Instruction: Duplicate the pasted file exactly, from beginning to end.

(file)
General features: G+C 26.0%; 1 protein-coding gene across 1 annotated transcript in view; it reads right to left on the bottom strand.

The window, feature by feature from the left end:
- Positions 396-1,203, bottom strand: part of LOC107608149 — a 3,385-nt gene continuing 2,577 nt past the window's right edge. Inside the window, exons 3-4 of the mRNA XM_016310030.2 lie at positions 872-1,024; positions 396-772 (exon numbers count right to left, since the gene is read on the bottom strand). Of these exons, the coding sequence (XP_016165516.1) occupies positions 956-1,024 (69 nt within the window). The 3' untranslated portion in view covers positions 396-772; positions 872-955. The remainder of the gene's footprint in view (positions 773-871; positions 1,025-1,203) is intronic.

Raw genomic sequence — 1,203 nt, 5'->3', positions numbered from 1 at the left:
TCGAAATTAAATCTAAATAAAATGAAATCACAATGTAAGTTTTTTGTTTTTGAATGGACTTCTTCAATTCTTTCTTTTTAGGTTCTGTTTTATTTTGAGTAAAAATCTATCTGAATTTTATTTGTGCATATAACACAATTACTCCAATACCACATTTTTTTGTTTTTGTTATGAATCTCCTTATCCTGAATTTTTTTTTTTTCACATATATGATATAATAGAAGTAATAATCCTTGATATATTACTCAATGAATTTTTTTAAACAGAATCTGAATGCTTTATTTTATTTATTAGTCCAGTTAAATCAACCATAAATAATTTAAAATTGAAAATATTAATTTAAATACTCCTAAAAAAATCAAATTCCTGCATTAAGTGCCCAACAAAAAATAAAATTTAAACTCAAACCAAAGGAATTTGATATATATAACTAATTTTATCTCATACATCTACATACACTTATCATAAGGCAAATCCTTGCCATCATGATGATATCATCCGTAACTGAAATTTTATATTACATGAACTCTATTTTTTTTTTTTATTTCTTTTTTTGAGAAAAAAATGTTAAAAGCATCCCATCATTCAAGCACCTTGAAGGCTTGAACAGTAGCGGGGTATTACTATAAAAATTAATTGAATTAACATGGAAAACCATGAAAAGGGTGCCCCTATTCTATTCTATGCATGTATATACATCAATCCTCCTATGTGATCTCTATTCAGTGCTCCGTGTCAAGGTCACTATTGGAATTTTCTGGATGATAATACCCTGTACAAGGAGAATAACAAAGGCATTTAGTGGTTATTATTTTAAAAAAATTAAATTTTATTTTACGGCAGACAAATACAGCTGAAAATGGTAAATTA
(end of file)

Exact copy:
General features: G+C 26.0%; 1 protein-coding gene across 1 annotated transcript in view; it reads right to left on the bottom strand.

The window, feature by feature from the left end:
- Positions 396-1,203, bottom strand: part of LOC107608149 — a 3,385-nt gene continuing 2,577 nt past the window's right edge. Inside the window, exons 3-4 of the mRNA XM_016310030.2 lie at positions 872-1,024; positions 396-772 (exon numbers count right to left, since the gene is read on the bottom strand). Of these exons, the coding sequence (XP_016165516.1) occupies positions 956-1,024 (69 nt within the window). The 3' untranslated portion in view covers positions 396-772; positions 872-955. The remainder of the gene's footprint in view (positions 773-871; positions 1,025-1,203) is intronic.

Raw genomic sequence — 1,203 nt, 5'->3', positions numbered from 1 at the left:
TCGAAATTAAATCTAAATAAAATGAAATCACAATGTAAGTTTTTTGTTTTTGAATGGACTTCTTCAATTCTTTCTTTTTAGGTTCTGTTTTATTTTGAGTAAAAATCTATCTGAATTTTATTTGTGCATATAACACAATTACTCCAATACCACATTTTTTTGTTTTTGTTATGAATCTCCTTATCCTGAATTTTTTTTTTTTCACATATATGATATAATAGAAGTAATAATCCTTGATATATTACTCAATGAATTTTTTTAAACAGAATCTGAATGCTTTATTTTATTTATTAGTCCAGTTAAATCAACCATAAATAATTTAAAATTGAAAATATTAATTTAAATACTCCTAAAAAAATCAAATTCCTGCATTAAGTGCCCAACAAAAAATAAAATTTAAACTCAAACCAAAGGAATTTGATATATATAACTAATTTTATCTCATACATCTACATACACTTATCATAAGGCAAATCCTTGCCATCATGATGATATCATCCGTAACTGAAATTTTATATTACATGAACTCTATTTTTTTTTTTTATTTCTTTTTTTGAGAAAAAAATGTTAAAAGCATCCCATCATTCAAGCACCTTGAAGGCTTGAACAGTAGCGGGGTATTACTATAAAAATTAATTGAATTAACATGGAAAACCATGAAAAGGGTGCCCCTATTCTATTCTATGCATGTATATACATCAATCCTCCTATGTGATCTCTATTCAGTGCTCCGTGTCAAGGTCACTATTGGAATTTTCTGGATGATAATACCCTGTACAAGGAGAATAACAAAGGCATTTAGTGGTTATTATTTTAAAAAAATTAAATTTTATTTTACGGCAGACAAATACAGCTGAAAATGGTAAATTA